“After staring at hundreds of blank pages….I learned to face myself. I learned that I not only existed but that I had every right to my own existence!”
TRQ: Anita Cornwell, Born September 23, 1923
Writer and poet Anita Cornwell, who wrote the first collection of essays by a Black lesbian, was born in Greenwood, South Carolina on September 23, 1923.
Cornwell’s grandmother Iola shaped her view on life. Iola was born in 1883, after many slaves had been emancipated but not freed. She invited Cornwell to attend the World’s Fair in New York City in 1939. Transformed by her experience in the North, at age 16, Cornwell moved to Pennsylvania to live with her aunt in Yeadon, and then with her mother in Philadelphia.
She attended Temple University to study journalism and graduated in 1948. Afterwards she worked for the Philadelphia Tribune, wrote poetry and essays published in Feminist Review, Labyrinth, Azalea: A Magazine by Third-World Lesbians, and BLACK/OUT.
Cornwell was one of the first to identify as a Black lesbian in her work, which was published in The Ladder and The Negro Digest in the 1950’s. She writes in a sharp style very much her own to claim the right to exist. She writes of the love, lost family members, and Black resistance in Jim Crow South. From the start, she discovered some White publishers were uninterested in Black and lesbian experiences, while others found her young adult books inappropriate for young girls.
On November 9, 1975, Philadelphia’s Gay Alternative published her short story “First Love and Other Sorrows.” In 1983 she published Black Lesbian in White America, in which she discusses internalised both misogyny and homophobia. An interview with Black lesbian essayist Audre Lorde also appears in the book.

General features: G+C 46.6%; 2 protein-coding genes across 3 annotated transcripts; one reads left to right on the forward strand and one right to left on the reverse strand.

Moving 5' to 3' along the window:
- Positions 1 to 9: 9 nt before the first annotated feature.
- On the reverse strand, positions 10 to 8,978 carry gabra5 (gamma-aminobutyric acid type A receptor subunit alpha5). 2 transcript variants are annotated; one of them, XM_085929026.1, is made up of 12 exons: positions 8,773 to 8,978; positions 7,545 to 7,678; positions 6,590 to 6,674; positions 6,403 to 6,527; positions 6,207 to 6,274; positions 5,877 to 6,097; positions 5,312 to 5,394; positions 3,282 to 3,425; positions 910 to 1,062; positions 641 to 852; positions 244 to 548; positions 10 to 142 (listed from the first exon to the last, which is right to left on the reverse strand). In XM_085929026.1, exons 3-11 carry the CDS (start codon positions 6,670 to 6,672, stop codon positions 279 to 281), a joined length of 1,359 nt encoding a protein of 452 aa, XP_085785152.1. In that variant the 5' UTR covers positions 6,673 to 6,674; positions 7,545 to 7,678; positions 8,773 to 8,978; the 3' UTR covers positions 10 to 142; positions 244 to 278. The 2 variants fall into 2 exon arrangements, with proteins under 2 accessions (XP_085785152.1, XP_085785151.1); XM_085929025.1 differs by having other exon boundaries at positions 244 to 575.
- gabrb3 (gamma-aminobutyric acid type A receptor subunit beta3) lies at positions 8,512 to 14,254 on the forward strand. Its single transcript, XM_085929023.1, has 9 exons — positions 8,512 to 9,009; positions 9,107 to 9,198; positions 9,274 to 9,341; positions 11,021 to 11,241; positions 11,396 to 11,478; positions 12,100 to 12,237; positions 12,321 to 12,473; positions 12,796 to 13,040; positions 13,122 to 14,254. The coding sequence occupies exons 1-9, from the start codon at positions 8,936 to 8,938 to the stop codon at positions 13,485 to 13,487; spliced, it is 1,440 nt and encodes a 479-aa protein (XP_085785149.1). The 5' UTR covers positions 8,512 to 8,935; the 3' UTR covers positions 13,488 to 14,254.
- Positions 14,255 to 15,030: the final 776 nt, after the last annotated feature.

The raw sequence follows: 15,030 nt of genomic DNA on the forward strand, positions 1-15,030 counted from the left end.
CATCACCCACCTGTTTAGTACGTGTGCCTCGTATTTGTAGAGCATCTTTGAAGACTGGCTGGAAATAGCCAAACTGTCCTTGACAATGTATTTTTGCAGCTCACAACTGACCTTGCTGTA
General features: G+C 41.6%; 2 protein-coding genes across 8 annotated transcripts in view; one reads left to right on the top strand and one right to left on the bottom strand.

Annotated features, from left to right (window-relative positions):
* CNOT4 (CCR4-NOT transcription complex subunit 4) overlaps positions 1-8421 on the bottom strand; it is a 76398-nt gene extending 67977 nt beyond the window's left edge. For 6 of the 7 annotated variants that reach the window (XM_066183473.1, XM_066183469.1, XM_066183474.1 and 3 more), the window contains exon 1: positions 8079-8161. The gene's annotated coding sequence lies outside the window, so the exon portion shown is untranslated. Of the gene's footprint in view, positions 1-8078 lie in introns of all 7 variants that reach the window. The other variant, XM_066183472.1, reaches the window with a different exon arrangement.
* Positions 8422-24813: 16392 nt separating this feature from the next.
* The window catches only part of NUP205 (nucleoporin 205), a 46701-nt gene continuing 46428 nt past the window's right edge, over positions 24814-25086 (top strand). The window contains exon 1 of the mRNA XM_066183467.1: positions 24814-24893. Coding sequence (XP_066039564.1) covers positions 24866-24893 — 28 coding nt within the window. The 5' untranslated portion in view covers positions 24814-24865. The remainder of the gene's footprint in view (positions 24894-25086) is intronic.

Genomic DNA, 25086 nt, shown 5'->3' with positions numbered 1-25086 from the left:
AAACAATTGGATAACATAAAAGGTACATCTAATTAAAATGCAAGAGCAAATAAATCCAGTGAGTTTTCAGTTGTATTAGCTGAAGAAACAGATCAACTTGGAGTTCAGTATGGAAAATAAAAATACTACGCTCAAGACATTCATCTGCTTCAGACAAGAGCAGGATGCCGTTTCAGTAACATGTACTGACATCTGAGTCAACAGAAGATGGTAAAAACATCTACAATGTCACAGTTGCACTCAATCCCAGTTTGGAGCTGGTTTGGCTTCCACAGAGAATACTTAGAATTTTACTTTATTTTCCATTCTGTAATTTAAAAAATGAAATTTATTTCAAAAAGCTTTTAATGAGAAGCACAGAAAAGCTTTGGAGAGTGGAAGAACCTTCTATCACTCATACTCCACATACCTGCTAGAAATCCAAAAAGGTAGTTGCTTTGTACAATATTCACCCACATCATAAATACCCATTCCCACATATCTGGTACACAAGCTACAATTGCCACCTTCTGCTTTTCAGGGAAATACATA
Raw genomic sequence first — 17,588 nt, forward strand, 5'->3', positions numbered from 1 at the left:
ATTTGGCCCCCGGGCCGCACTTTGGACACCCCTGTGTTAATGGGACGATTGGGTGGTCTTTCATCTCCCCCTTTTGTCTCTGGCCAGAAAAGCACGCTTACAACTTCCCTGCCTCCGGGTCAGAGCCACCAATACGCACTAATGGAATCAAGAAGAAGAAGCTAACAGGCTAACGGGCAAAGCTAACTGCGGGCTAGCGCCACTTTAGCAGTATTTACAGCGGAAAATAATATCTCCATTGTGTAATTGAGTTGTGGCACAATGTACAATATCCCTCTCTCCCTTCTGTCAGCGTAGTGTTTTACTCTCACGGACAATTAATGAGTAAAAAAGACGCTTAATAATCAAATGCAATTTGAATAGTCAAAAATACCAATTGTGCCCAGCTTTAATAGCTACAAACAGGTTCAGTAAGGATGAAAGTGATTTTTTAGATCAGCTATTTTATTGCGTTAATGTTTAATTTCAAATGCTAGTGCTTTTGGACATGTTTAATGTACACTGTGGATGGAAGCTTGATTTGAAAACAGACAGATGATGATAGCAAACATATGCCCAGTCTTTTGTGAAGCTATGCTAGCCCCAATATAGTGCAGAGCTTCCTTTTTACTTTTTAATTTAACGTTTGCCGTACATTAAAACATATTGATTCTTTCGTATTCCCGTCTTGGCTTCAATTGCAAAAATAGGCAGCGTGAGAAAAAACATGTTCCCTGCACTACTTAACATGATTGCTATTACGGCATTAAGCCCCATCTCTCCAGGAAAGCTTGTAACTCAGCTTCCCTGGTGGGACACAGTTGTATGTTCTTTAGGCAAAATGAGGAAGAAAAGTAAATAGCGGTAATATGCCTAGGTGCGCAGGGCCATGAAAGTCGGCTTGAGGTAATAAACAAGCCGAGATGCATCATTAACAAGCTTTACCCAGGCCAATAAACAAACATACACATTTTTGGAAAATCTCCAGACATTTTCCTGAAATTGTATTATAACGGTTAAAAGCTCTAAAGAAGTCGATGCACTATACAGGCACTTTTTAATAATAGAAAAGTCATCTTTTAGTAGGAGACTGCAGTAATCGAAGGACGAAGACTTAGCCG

Involved in the women’s movement, Cornwell often found herself to be one of few Black women in the room, and sometimes the oldest. She joined the Daughters of Bilitis and helped found the Philadelphia chapter of Radicalesbians.
Cornwell writes, “The thing I find most disturbing regarding womyn in general is the seeming impossibility of their thinking clearly when it comes time to deal with men. Womyn with advanced university degrees often seem utterly unable to dot an ‘i’ when they are confronted with the realities of man’s barbaric treatment of womyn.”
“To put it bluntly, I find it absolutely terrifying to see just how effective men have been in eradicating womyn’s sense of self, a condition that seems to prevail in at least 90 percent of all womyn all over this male-infected globe,” she continues.
Of the lesbian social scene, she commented, “We went to one gay bar, which was called Rusty’s, and it was very prejudiced. I could tell they didn’t want us [black lesbians] there.” Cornwell argued that living in a racist country affected even feminists.
In an interview with Marc Stein, Cornwell explained, “Black women have always been feminists. I mean, that’s the only way we survived, that we were feminists. See, a lot of people think being feminist means you hate men. And straight women hate men more. Most gay women are feminists, to some extent, I think. Well, naturally I was very interested in the women’s movement because that was the only movement that I saw that might include me.”
In 2000, the Annual Lambda Literary Festival in Philadelphia honoured Cornwell for her writing.
Cornwell now lives in a nursing home in Germantown and suffers from dementia. Another lesbian activist, Ahavia Lavana, lived in the same nursing home until she died in November 2018.
Cornwell’s writing exposes tensions around race, gender and sexuality that still confront us today.